What a Difference Investing Can Make

Category : FINANCE

Featured on DailyWorth

The value of $10 per week in 10 years if you…

Spend it now
Save it*
Invest it with Betterment*

Is $8,437 a realistic number, based on realistic returns? In fact it is—although as they say, “past performance is no guarantee” of what the future holds. But in this economy it’s vital to give your money every possible chance to grow.

Want Betterment now? Click here to sign up and get a $50 bonus on your initial investment of $1,000 or more.

Look at how $10/week can really add up:

If you have $10 to spend this week, you can treat yourself to:

A few cups of coffee
One cab ride or a partial tank of gas
An e-book (or two)

If you save $10 a week in a savings account earning 1% interest, in 10 years you could buy:

A deluxe espresso machine and a year’s supply of coffee beans
A down payment on a used car
A couple of college classes

If you invest $10 a week in a Betterment account earning 9%*, in 10 years you could afford:

Stake in a coffee company
A down payment on a new car
Tuition for a full semester

Join Betterment now and earn an instant $50 with your initial deposit of $1,000+.


The She-Economy Has Officially Arrived

Category : CAREER

Why women will run the economy

Excerpt from MSN Money.com

Moving on up

“She-conomy” sounds like some kind of bad cable-TV reality series. But in fact, a series of significant changes are adding up to a new financial reality for American women, who wield more economic power than ever before:

  • Women hold 60% of advanced degrees among adults 25 to 29, the Census Bureau reported last month, and half among adults of all ages.
  • As more women attain advanced degrees, their earnings power is likely to rise, the Census Bureau predicts. According to 2008 data, the most recent available, people with bachelor’s degrees earned an average of $58,613 a year and those with advanced degrees an average of $83,144.
  • Women are now the primary home purchasers in nearly 25% of all deals, up from 14% in 1995, according to the National Association of Realtors.
  • Women control about $4.3 trillion of $5.9 trillion in U.S. consumer spending, calculated the authors of “The Female Economy,” a study published in the Harvard Business Review in 2009.
  • Women occupy half (49.8%) of the U.S. work force and, according to the Internal Revenue Service, constitute 43% of the nation’s top wealth holders — those with assets of at least $1.5 million.

Embrace it, baby

No longer are women “fearful financial wallflowers,” says Linda Descano, the president of Women & Co., a financial advisory division of Citigroup.

“When you combine all the different ways that women are influencing the economy, it adds up to what we’re calling the she-conomy,” she says.

And women are embracing the new economic order, Descano says, citing the results of “Women and Affluence 2010,” a study by Women & Co., which surveyed more than a thousand women ages 40 to 70 with investable assets of $100,000 or more.

Not only do 82% of women rate themselves as knowledgeable about investing and finances, compared with 75% in 2008, two-thirds consider themselves “the chief financial officer — responsible for their families’ financial planning, investing and retirement,” the report states.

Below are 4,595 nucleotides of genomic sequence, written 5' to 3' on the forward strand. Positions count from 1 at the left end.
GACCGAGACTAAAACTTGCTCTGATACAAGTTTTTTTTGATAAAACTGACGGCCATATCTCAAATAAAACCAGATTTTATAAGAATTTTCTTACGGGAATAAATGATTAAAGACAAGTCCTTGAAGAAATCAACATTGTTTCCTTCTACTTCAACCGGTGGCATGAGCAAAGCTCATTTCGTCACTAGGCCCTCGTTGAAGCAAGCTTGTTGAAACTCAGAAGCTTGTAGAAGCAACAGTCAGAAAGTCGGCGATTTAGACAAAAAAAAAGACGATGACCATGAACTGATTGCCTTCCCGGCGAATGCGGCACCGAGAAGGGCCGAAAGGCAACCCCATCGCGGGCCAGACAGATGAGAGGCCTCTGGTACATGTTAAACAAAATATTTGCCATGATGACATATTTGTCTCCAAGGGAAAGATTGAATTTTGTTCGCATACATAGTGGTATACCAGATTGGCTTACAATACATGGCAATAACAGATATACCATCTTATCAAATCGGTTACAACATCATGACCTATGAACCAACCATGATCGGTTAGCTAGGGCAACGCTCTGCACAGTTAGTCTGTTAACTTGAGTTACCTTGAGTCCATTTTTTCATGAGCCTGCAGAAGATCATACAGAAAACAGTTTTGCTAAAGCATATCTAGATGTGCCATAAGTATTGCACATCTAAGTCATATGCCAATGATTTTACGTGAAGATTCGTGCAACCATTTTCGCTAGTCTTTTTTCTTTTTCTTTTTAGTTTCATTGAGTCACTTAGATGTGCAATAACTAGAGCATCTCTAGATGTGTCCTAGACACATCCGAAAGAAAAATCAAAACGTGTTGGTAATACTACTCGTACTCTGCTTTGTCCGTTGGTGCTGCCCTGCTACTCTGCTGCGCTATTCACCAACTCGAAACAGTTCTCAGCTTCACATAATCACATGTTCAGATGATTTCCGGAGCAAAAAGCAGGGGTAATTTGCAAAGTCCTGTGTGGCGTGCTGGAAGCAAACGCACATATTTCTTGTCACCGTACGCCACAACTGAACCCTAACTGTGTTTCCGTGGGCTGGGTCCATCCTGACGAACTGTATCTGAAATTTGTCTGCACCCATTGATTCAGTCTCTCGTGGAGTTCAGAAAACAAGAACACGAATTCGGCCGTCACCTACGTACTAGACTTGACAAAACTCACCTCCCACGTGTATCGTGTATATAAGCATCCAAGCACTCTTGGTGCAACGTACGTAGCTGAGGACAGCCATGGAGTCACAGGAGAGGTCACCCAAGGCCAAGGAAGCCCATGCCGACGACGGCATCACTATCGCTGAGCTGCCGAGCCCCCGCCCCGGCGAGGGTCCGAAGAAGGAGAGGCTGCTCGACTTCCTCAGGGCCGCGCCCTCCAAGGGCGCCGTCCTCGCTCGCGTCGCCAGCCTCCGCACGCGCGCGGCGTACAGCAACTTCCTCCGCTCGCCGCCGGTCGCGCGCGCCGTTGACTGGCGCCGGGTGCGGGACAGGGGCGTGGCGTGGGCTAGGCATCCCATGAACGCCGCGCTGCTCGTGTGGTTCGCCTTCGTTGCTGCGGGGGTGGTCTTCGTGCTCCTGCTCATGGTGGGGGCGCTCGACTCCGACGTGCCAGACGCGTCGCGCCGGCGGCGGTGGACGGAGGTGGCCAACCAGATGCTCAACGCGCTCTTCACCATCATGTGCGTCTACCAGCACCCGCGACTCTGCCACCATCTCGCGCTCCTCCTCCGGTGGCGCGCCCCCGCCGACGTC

How’s your retirement?

But even for these more affluent women, as for most of us, security and retirement remain paramount concerns.

Recent surveys suggest that women still don’t feel confident about their ability to manage their retirement plans, according to theWomen’s Institute for a Secure Retirement. A 2009 study by McKinsey indicated that 32% felt unprepared for retirement.


1. Make your plan work for you

One of the intriguing conclusions that Descano has drawn, after many years at the helm of Women & Co., is that traditional financial plans don’t always serve women’s needs.

Women’s lives typically follow a different rhythm than men’s, often with more time out from the work force — to care for kids and again later to care for aging parents — and/or more time spent working part time.


A retirement calculator that assumes annual raises of 3% a year may not return as useful a result, for example, as one that allows for year-by-year changes and shifting goals, like ESPlanner.

“Women have different financial lives than men do, and their financial plans need to reflect that,” Descano says.

2. Assert yourself

Whether you’re sitting down with your spouse, money buddy or a fee-only financial planner, make your needs, views and values clear, says Descano (she used to be a planner herself). “You often hear, ‘Women aren’t interested in money,’ when the truth is that they want to hear about money in a way that interests them.”

At least, that’s how I talk myself out of most frivolous purchases these days. I envision living in a tiny house on a fixed income and never getting on a plane — versus a comfy house, nice trips and freedom from worry. That puts me in touch with the power of my she-conomy.

3. Imagine your future wealth

Human beings have a hard time saving, for countless psychological and possibly biological reasons. (See “Secrets of successful savers.”) Policy wonks, economists and lawmakers keep devising new ways to trick us into saving, but you still have to find ways to do it yourself.

One way to overcome the paralysis that prevents you from putting aside money now for the far-off goal of retirement is to visualize, in detail, the life you want. And point out that new Adirondack chairs are not — sorry, sweetie — going to help you get there.

At least, that’s how I talk myself out of most frivolous purchases these days. I envision living in a tiny house on a fixed income and never getting on a plane — versus a comfy house, nice trips and freedom from worry. That puts me in touch with the power of my she-conomy.